HOLLYWOOD — Ed Hoxsie, SVP of worldwide product production and fulfillment for Paramount Pictures offered up this assessment of home entertainment technology today: “We’ve gotten to the point where the technology in the home has exceeded the capabilities of what the [film] masters have.”
Hoxsie was speaking Feb. 10 during a media event for the studio’s latest Ultra High-Def (UHD) Blu-ray Disc release, “Arrival,” and he was making a point beyond just one film: high-dynamic range, wider color gamut and other advances in displays for the home have given consumers the best possible picture ever created … and given people like Hoxsie plenty of work to do, revisiting the original masters or films for UHD Blu-ray releases.
“We love to go back to these masters, keep working on them,” he laughed.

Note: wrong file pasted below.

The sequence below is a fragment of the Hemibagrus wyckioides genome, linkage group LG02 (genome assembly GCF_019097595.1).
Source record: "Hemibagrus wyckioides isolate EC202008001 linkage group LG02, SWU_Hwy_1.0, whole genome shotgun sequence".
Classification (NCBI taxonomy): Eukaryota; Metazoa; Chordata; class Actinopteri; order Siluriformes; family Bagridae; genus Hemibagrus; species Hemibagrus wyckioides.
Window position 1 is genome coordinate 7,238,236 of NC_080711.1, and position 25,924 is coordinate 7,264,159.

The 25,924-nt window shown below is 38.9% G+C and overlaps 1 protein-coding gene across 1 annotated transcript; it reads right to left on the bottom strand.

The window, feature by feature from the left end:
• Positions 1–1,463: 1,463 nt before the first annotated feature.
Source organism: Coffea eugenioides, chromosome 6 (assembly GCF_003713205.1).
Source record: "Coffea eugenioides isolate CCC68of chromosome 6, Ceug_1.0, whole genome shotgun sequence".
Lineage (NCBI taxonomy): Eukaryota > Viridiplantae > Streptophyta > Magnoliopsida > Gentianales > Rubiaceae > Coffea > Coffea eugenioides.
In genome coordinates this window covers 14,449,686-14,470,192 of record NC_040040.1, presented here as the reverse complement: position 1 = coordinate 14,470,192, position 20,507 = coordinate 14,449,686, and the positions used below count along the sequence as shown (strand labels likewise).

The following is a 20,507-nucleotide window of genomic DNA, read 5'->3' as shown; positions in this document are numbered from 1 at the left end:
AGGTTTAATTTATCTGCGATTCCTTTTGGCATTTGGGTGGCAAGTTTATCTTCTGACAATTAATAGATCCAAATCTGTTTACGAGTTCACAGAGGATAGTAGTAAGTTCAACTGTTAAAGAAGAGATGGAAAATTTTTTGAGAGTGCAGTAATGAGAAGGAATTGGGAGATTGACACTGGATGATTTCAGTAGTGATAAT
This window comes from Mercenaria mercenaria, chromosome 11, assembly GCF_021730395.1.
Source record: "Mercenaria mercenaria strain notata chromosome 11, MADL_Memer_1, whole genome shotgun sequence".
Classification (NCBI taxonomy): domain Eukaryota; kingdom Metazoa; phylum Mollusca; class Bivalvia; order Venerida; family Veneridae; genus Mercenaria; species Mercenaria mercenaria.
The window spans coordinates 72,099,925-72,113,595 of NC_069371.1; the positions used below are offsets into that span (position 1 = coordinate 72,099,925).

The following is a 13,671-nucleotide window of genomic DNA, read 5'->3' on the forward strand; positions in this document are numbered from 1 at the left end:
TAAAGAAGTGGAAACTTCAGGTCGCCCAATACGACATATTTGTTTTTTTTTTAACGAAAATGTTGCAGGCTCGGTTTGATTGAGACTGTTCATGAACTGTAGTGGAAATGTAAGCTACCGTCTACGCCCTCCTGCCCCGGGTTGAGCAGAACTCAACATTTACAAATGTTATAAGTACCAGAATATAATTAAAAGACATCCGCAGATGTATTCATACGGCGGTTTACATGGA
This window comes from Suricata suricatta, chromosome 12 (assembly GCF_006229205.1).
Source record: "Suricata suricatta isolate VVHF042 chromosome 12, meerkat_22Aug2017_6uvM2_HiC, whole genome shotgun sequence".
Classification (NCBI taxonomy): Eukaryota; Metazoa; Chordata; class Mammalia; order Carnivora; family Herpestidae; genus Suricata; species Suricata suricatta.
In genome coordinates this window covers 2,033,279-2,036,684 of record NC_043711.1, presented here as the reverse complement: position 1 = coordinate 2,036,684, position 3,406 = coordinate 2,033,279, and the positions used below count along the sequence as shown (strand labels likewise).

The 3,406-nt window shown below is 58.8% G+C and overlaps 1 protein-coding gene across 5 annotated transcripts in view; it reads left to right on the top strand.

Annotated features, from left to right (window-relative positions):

Mike Trainotti, SVP of technical services and worldwide technical operations for the studio, said the advent of 4K UHD TVs in the home and the content to match has given content creators new tech to work with, often seeing them spend more time in post-production massaging their work then they ever would have previously.
“It all comes back to the creator,” he said. “It’s up to them how far they want to push the technology.”
Hoxsie said that the eventual goal for the studios will be to have UHD, Blu-ray, DVD and 4K digital codes all packaged together, helping extend the life of physical media, while still keeping pace with today’s digital-first world. He also added that the change from DVD to Blu-ray wasn’t noticed much by less discerning home entertainment viewers. But the shift from standard Blu-ray to UHD Blu-ray with HDR is catching more attention. “It stands out,” he said.
The “Arrival” home entertainment release feature more than 80 minutes of bonus features, including a featurette that centers around the circle alien symbols known as “logograms,” created by Academy Award-nominated production designer Patrice Vermette and his wife Martine Bertrand. They too touted the benefits of UHD Blu-ray, specifically the HDR picture available.
“It’s the best technology to see the deepness of the darks in [the film],” Vermette said.